Webmaster's Note: Historian
Roger Williams discusses his decades of research and writing his new book Military
Register of Custer's Last Command, how his work to document the over 600
members of the 7th Cavalry continues, and his first visit to Little Bighorn
Battlefield in 1952. Jump here to read the
review of the book.
Bob Reece: Is the publication of your book
the end of your research or does it continue?
Roger Williams: The book is pretty much trail’s end, but like a Monday
morning quarterback, I would welcome an opportunity to make a few
revisions…deletions and re-wordings here and there.
B.R. If it continues, what are you working on
now? At this minute. What is on your desk that is bugging you; that you need to
find the answer to.
R.W. Most of the bugaboos were gradually put to rest over the years with
inspired research, the results collated (if that word fits) into this volume,
the labor and frustrations indiscernible. However, I still wonder if more Walter
Camp material will surface. Did he have a file on Isaiah Dorman, in whom he
evidently had a keen interest; and what of his interview notes with Tom
B.R. Have you moved onto a completely different subject leaving Custer
R.W. No other interest ever developed to the level of Custer’s Last Stand
/ Little Bighorn. An area of the Custer battle saga that still offers a
challenge is a study of the annual travels and research activity of Walter Camp.
I have a preliminary schedule, but I think a more youthful effort is needed.
B.R. You conducted the majority – if not all – of your research the old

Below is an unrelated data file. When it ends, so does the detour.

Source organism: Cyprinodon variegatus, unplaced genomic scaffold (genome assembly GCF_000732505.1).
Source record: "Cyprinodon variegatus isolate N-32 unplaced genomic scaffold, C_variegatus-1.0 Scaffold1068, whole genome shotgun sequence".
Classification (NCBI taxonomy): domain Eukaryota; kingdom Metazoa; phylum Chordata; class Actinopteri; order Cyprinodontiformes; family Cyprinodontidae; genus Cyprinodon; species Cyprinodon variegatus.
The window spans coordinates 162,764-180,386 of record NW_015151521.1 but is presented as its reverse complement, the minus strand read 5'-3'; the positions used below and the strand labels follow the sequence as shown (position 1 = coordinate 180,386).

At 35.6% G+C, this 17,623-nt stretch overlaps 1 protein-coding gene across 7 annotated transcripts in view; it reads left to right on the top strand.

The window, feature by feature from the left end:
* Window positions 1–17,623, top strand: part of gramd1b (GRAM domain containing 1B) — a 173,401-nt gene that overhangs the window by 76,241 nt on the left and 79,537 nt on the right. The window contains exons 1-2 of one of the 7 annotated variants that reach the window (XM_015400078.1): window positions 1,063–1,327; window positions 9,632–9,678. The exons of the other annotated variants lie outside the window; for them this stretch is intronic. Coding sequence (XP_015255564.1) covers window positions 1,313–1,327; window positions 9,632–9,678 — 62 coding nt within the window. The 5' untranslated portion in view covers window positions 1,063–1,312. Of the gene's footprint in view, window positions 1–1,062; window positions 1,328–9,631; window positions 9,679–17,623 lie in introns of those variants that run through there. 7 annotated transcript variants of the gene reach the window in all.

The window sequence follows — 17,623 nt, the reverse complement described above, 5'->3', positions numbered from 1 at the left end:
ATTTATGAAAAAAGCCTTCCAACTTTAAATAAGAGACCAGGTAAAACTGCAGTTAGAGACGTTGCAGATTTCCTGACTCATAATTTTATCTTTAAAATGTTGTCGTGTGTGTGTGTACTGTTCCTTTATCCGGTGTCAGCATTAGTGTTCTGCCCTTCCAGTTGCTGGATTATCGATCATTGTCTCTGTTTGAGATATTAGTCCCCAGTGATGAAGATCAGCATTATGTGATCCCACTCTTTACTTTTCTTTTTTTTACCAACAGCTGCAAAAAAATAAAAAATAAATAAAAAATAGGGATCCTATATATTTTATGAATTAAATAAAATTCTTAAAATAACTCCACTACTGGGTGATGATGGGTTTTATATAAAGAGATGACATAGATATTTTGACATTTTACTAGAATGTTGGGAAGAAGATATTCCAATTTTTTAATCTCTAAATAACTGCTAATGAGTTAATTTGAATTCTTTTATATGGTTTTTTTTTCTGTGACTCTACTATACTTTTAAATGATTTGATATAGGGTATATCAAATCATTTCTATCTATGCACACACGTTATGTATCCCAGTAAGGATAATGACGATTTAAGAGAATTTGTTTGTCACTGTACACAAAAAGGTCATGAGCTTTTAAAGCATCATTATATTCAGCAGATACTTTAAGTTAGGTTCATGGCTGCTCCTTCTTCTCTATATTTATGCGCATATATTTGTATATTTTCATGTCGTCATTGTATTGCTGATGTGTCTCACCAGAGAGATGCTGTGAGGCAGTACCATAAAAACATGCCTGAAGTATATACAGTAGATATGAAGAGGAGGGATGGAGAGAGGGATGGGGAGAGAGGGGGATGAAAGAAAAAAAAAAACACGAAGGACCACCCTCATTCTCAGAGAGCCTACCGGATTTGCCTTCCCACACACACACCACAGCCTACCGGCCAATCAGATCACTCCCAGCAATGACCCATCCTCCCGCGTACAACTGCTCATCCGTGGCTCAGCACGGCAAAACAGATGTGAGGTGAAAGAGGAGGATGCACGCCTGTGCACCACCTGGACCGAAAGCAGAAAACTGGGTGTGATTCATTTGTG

fashioned way; by foot and in libraries or at the battlefield. Have you
incorporated the use of the internet in your research? If so, has it made any
difference in your ability to garner material and in what way?
R.W. The internet was very useful during the final years, particularly
e-mail, which greatly enhanced communications and no doubt expedited the
conclusion of my efforts. Also, Ancestry.com proved a substantial benefit.
But two things trump all in that final period; (1)
my experience from umpteen trips hither and yon; and (2) copies of inventories
of records at the National Archives. The latter now appears available on the
Of course, nothing beats the personal hands-on
approach to historical research. I recall vividly my first few visits to the
archives, believing myself well prepared, and yet, upon informing the archivist
that the records sought were in a particular Record Group, the response was
always, “Whats the entry number?” A very helpless moment as I stood baffled that
such an important detail was not included with the citations. I have endeavored
that others should not experience the same frustration.
B.R. What one or two aspects of Military Register are you most
proud of and why?
R.W. I am proud that I finished the project after so many years, and that
it was accepted by one of the premier publishers of western Americana. There
were times I was ready to throw in the towel, but knowing the defeat would haunt
me the rest of my days, I managed to continue. Thus the inspirational verse
opposite page seven.
B.R. What in your book are the one or two most fascinating discoveries
R.W. There were many, but perhaps the single most rewarding moment was
seeing an official report that mentioned the number of 7th Cavalry men at Powder
River, a rounded number though it may be, but it was the missing piece to the
puzzle that had caused me no end of consternation for many years. Finding the
Rosetta Stone could not have been more exciting.
B.R. You write about your first visit to the battlefield in 1952 with
your parents. The book includes a wonderful photo of your mother standing alone